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The 100-Six Forum

Transmission Shifting Question

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Raindog Avatar
Raindog Alan W
Saint Augustine, FL, USA   USA
The transmission in my 1959 100-6 shifts with no issues until I have been driving for awhile, about 1 1/2 to 2 hours, and then the shifting gets difficult. The synchros are not grinding it's just difficult to put in gear, especially 1st at full stop. Clutch adjustment seems fine.
I am running 30W non detergent, have tried MT-90 but the tranny leaked like a sieve. The car is driven in NE Florida, so the weather is hot and I have been contemplating using 40W.
Can anyone shed some light on this situation?
Alan



1955 BN-1
1959 BN-6

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panelbeat Dave C.
N/A, N/A, USA   USA
I don't think thicker oil will have much effect on getting into 1st when at full stop. When sitting at a light or stop sign if you put it into 3rd then 1st does it seem to go in better. Mine sometimes is also hard to put into 1st at full stop, but has been that way for years. Sometimes I find that it is just me with the clutch. Not getting it depressed far enough. Other times it is just the nature of the beast. Cogs just not lined up well enough. A slippery modern oil might help but then they leak as you said. Also real slippery oils might not help the OD to work well.

Jack T Avatar
Greensburg, PA, USA   USA
Sounds like an issue with your clutch itself or with the hydraulic system. Try replcing the fluid with a good bleed. Doesn't sound like a gearbox problem.

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Raindog Avatar
Raindog Alan W
Saint Augustine, FL, USA   USA
Thanks, I'll give that a try.
Alan



1955 BN-1
1959 BN-6

Phase2 Avatar
Phase2 Derek Snead
Augusta, GA, USA   USA
My BJ8 does the same thing. Wonder if oil additive like Z Max would help. I guess the overdrive is some type of fluid drive system, Z Max might not pair well with that. Any thoughts?

rusty1c Avatar
rusty1c Peter D
Antioch, CA, USA   USA
1961 Austin-Healey 3000 BT7 "RUBY"
1963 Chevrolet C10 "Rusty"
Alan,
I've had three Healey's in my life and all were as you described. There is no synchro for first gear. I put my car into neutral when sitting at a stop light and when I try to get it into first it sometimes won't go. I now always put it into second then move it to first and I have no trouble. When you do this it seems to align the gears up a bit better and then it goes right in. After doing this for awhile it becomes a habit and I don't even think about it anymore.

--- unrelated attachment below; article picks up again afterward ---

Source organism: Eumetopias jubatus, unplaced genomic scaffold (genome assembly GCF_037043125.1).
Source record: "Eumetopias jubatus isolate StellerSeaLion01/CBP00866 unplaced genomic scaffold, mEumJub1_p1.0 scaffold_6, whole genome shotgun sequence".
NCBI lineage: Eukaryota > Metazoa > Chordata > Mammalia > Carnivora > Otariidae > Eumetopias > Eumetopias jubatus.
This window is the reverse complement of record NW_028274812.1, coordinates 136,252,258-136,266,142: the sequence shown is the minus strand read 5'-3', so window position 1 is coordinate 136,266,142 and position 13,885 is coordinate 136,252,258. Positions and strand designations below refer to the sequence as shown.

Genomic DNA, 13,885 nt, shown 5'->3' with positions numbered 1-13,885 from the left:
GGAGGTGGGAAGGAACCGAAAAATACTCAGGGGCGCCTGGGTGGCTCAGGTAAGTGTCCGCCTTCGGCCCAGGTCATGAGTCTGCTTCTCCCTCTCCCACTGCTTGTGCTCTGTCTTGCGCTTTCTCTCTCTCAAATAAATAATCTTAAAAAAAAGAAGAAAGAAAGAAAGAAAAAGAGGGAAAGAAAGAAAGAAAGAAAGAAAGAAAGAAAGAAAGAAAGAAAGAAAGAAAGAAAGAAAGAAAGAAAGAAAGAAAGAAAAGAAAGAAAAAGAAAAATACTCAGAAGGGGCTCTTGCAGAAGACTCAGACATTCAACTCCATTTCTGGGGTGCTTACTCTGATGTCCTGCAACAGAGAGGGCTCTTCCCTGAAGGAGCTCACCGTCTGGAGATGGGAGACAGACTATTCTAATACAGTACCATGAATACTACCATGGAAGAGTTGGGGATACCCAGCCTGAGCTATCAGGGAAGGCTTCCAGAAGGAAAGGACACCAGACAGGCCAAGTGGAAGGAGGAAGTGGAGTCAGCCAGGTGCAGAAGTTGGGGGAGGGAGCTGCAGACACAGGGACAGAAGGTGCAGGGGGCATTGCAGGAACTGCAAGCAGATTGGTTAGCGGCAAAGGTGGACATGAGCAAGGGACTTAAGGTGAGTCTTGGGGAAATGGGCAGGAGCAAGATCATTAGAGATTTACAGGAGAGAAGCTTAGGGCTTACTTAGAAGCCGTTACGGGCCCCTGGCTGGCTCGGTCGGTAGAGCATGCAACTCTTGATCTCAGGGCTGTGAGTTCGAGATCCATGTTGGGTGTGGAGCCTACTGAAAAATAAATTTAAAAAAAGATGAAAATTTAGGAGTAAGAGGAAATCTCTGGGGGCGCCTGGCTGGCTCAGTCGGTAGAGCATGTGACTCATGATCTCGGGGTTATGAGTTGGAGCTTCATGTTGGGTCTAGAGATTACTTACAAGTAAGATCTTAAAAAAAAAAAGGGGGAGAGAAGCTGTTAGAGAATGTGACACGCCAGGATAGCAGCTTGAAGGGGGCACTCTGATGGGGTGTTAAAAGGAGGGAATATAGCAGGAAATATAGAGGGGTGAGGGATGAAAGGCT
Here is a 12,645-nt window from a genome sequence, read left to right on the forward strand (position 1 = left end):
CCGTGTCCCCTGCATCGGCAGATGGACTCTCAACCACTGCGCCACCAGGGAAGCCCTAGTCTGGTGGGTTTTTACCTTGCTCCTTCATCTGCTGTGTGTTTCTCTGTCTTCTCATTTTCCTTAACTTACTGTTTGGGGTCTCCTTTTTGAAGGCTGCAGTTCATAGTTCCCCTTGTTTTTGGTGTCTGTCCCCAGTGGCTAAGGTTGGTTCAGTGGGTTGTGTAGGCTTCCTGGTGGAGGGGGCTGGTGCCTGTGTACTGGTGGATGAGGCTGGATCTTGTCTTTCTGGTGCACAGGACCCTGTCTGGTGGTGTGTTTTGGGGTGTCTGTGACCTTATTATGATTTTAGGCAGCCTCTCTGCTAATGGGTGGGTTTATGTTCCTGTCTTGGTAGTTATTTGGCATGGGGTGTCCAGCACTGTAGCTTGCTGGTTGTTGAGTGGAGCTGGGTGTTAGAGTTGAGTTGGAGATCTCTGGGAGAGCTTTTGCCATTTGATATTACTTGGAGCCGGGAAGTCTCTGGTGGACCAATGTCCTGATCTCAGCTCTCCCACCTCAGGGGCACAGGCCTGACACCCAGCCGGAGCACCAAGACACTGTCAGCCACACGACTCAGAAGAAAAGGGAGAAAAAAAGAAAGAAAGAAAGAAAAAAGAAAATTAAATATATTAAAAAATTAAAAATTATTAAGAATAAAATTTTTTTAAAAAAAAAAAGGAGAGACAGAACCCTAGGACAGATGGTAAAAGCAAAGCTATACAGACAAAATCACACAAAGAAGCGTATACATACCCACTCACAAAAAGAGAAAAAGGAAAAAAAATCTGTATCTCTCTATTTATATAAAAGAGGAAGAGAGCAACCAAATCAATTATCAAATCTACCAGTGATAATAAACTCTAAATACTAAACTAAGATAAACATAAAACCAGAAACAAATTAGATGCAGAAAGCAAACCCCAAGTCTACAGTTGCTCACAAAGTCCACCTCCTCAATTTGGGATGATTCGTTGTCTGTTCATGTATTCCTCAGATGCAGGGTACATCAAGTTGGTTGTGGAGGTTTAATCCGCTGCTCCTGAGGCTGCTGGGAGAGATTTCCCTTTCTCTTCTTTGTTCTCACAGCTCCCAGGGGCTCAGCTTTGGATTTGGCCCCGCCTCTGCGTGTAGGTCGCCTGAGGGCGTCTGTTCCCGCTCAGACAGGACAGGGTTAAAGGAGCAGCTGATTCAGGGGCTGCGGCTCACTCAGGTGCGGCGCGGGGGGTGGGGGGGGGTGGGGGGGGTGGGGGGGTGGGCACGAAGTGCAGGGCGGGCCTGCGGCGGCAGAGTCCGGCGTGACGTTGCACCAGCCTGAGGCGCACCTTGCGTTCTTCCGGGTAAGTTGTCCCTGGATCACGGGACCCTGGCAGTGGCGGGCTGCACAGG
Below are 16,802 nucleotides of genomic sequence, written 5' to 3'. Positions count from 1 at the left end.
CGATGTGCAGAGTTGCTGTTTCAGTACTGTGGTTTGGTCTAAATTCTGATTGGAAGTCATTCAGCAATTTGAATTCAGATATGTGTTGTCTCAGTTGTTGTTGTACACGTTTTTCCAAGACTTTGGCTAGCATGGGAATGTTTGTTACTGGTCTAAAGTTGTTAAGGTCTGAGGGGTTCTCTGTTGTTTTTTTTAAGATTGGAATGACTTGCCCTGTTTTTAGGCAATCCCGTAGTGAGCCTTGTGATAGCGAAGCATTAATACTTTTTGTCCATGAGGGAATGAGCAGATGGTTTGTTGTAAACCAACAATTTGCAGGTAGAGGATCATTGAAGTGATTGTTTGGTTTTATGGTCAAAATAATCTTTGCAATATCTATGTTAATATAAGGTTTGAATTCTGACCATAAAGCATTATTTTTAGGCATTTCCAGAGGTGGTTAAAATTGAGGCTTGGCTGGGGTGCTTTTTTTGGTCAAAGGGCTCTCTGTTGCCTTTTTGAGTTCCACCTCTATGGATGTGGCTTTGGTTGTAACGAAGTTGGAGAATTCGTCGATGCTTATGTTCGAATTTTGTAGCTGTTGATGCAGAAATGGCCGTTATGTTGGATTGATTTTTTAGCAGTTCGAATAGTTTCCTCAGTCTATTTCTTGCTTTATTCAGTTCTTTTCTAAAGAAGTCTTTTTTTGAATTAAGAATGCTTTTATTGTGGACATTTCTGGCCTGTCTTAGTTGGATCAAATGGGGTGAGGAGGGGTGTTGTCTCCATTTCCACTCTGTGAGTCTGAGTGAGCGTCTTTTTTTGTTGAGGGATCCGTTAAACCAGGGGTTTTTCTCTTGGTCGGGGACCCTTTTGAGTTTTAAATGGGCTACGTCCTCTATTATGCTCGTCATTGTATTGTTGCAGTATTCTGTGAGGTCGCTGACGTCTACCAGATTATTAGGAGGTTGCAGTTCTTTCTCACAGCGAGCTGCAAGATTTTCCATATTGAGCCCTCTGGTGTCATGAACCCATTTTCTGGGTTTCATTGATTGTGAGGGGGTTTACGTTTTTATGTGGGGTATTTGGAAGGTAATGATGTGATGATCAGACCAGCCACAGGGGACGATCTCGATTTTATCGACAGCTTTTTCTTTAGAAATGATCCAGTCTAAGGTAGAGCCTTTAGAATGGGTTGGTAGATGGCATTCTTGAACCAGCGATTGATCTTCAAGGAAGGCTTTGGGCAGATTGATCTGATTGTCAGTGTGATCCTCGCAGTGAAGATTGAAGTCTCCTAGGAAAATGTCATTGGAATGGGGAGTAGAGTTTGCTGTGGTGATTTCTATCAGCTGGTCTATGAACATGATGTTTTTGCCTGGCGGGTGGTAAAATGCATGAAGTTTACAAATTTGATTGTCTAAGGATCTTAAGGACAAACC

Pete

thodav Avatar
thodav Thomas Davis
Owings Mills, MD, USA   USA
I suspect it’s having to do with heat and hydraulic pressure. You can’t help the heat so I’d make sure the linkage pins and holes are tight and not egged out. Linkage play reduces the stroke of the hydraulic piston and gets worse over time.

Leyburn, North Yorkshire, UK   GBR
Rusty, what you do is the correct way to engage first gear on any car with non synchro first, and many British cars were that way for a long while before all synchro was introduced. No one seems to have mentioned it, but the practice is the same to engage reverse, it stops all that gear grinding, even if it does go in! Have to say, mine is harder to engage when hot, sometimes even second will not engage at a standstill, so instead go for third then first, my personal take on it, is that the first signs of synchro wear are appearing, which I think is why third, maybe even top are successful, second will have had so much more use, and therefore wear. My BN4 had a really worn side change box, virtually no synchro left anywhere, so I now have a centre change BJ8 box, much better, but still not perfect.

Another what seems perfectly plausible explanation for difficult hot shifting is the clutch, being hydraulic there's not much outside the clutch itself that can go wrong, but when hot I can well imagine that there is some expansion of the flywheel, clutch pate and cover, and even the bell housing that will move the release bearing and the pivot point further back causing some clutch drag, and so the shifting problem. As a retired mechanical engineer, this really does seem feasible to me. As for a solution, well, I think there could be one,it seems to me that a longer stroke in the clutch master cylinder will give a better clutch disengagement. As this is unlikely to be available , then perhaps opening up the bore by a little to use an available size of seals would be the way to go, or reduce the seal size of the slave cylinder by sleeving the bore. That would be a cheap way of trying with a worn out slave cylinder. One final possibility is the gearbox main shaft expanding and becoming tighter in the bearing in the end of the crankshaft, causing drag. Maybe the most unlikely thing to believe, but in life, it's often the most unlikely that is the answer. Love to hear back if anyone, agrees, or even tries any of this!

Stan

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